Zero-contact delivery becomes the norm during Covid-19

Food delivery has become the ‘go to’ with restricted movement as a result of the Covid-19 pandemic. As the disease outbreak continues to spread, the safety of both consumers and riders has become paramount and many companies have instituted a zero-contact or no-touch delivery policy writes ISA Q TAN.

In an article written for forbes.com, Jon Bird, CEO of marketing communications agency VMLY&R in Australia and New Zealand, noted that the trend began where the coronavirus began in China.

“In that market, which is ahead of the game in online retail, food vendors facing consumer lockdowns very quickly offered ‘contactless delivery, leaving orders at a door, in a locker, or at a designated drop-off station’. Some meal services even listed the names and the body temperature of the people who cooked and delivered the food, for customer peace of mind,” he wrote.

In just a short time, the practice picked up in various countries around the world. Quick service restaurants and food delivery platforms were among the first to do so.

In Southeast Asia, popular food delivery apps foodpanda, GrabFood, and GoFood are just some of the many companies offering contactless delivery.

“Indonesia’s Gojek, which runs GoFood, provides a body temperature card that informs customers of the body temperature of everyone involved in the food preparation process…”

EJ De la Vega, Head of GrabFood Philippines, explained that after placing an order, customers inform their delivery-partners where the food must be dropped off. Upon arrival, the delivery-partners will place the order in the specified location, notify the customers of their arrival and wait for them to pick up the order, standing at least 2m away from the order.

Contactless delivery also encourages, and in some cases requires, the use of cashless payment like GrabPay or GoPay. Those who opt to pay  cash are encouraged to provide the exact amount.

Upping safety

Indonesia’s Gojek, which runs GoFood, provides a body temperature card that informs customers of the body temperature of everyone involved in the food preparation process, such as the cook and cashier of the partner merchants, as well as the driver delivering the food. (link to our story)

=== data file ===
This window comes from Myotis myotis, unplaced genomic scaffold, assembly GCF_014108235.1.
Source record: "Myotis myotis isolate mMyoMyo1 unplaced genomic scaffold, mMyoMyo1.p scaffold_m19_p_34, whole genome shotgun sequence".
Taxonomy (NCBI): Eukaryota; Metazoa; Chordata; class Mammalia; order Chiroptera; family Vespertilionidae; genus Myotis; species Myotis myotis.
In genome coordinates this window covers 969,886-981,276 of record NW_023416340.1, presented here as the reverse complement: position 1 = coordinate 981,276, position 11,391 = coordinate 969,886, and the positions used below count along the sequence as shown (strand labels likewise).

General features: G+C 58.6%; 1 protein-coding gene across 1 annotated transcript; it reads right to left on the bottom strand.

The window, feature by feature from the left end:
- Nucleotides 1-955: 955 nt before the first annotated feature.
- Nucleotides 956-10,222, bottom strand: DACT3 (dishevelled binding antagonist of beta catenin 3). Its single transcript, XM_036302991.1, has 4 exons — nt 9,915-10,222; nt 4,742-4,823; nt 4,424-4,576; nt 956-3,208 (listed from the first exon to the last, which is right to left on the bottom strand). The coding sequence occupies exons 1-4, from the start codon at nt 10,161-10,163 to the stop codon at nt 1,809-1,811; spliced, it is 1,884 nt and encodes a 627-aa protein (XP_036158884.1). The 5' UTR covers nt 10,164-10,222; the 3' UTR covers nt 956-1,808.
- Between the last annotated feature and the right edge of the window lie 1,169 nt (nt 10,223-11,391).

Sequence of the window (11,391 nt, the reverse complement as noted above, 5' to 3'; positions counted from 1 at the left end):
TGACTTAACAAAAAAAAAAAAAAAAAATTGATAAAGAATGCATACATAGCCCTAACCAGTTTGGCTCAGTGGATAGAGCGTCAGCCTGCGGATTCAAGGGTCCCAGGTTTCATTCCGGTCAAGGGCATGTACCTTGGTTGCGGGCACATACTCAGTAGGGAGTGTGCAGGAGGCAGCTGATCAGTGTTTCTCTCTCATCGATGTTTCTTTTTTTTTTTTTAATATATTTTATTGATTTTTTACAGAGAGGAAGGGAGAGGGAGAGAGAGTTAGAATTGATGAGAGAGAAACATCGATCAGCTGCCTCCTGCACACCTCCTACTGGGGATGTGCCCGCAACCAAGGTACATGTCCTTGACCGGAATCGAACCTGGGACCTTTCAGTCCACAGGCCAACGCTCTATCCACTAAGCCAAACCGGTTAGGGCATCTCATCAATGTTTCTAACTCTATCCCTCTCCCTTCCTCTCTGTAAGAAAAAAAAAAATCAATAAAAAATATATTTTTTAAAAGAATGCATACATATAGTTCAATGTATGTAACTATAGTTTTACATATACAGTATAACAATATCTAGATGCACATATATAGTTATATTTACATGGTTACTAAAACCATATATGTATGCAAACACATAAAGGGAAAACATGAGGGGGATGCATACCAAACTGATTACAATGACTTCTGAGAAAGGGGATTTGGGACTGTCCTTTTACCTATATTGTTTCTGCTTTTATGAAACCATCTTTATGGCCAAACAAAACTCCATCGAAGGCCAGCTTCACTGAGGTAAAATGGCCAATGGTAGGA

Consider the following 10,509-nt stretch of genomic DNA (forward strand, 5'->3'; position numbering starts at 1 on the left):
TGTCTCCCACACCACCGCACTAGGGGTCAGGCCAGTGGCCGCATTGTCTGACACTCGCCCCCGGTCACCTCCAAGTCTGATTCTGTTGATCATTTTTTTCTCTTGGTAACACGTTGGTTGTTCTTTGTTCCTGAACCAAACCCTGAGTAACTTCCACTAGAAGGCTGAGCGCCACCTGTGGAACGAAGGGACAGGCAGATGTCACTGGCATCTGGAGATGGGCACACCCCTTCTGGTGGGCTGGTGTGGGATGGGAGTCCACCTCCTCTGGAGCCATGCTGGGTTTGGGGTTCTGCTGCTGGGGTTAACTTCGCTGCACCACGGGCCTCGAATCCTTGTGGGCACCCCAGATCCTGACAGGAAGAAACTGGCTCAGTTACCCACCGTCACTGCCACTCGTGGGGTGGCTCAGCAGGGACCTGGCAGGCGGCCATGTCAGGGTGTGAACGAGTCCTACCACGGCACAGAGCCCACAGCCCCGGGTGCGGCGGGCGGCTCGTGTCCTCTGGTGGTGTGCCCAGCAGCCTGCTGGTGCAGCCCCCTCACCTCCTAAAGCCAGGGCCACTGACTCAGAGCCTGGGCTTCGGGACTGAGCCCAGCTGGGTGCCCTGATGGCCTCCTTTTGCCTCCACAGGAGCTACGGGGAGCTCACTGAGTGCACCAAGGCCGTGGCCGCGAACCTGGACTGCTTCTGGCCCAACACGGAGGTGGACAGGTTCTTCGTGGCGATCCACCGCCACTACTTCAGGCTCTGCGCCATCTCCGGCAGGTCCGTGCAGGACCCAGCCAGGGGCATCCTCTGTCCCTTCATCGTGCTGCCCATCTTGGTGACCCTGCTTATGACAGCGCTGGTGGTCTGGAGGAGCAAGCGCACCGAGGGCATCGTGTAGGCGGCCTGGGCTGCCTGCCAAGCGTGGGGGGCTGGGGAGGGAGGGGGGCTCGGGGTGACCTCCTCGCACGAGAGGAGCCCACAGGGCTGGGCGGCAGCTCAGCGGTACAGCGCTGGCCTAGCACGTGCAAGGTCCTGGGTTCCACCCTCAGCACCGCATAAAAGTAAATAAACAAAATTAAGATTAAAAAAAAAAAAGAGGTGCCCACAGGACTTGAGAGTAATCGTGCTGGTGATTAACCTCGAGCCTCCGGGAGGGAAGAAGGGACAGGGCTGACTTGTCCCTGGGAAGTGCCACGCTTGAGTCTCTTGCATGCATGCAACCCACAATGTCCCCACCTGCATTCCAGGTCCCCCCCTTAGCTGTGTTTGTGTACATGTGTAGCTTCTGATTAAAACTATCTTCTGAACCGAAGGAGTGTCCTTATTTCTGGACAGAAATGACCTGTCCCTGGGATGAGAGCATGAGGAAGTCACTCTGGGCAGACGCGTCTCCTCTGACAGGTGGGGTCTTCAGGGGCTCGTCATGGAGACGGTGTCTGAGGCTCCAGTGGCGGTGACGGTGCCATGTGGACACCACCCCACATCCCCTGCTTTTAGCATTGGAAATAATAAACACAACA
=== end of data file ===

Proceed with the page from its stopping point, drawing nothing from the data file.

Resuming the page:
Foodpanda Philippines has instructed riders to wash their hands with soap every two hours, avoid unnecessary touching of the face, use hand sanitizer/alcohol before and after each delivery, and wear masks.

Zero-contact delivery allows customers to get their order directly without contact with the rider.

For its part, GrabFood Philippines said its driver centers are equipped with sanitizer/disinfectant refill stations to give delivery-partners easy access and allow them to disinfect delivery bags throughout the day.

These companies also ensure their partner restaurants and merchants practice proper health and safety protocols.

Some hiccups

At this time, the biggest hiccup to contactless delivery is delayed delivery. With Covid-19 being highly contagious, fear of catching the disease has led to a drop in the number of delivery-riders. At a time when demand is growing, this has led to longer delivery times.

“With Covid-19 being highly contagious, fear of catching the disease has led to a drop in the number of delivery-riders.”

In the Philippines where the internet infrastructure needs upgrading, customers have reported difficulty in placing orders and paying online.

What’s next

foodpanda Philippines told Asian Agribiz that even before the pandemic, the company was already practicing high standards of food hygiene and working with its riders and merchants to guarantee food safety.

“In future we will also take into consideration the opinions of public health experts, local laws and health mandates, as well as the wishes of our customers, riders and restaurants.”

“….the natural next step is to take humans off the equation entirely and move into robot retail.”

In his article, Mr Bird pointed out that “the natural next step is to take humans off the equation entirely” and move into robot retail. He noted that once again China is leading the way. Online retail giants like JD.com and Alibaba-owned Ele.me were using robots to deliver in quarantined areas during the worst of the Covid-19 outbreaks there.

Current developments indicate that Covid-19 will remain a health concern in the months ahead—and maybe even years. Concerns are also mounting about future disease outbreaks, and consumers are more conscious about safety. Today, contactless delivery is a practice that is fast becoming a habit, and one that is likely here to stay.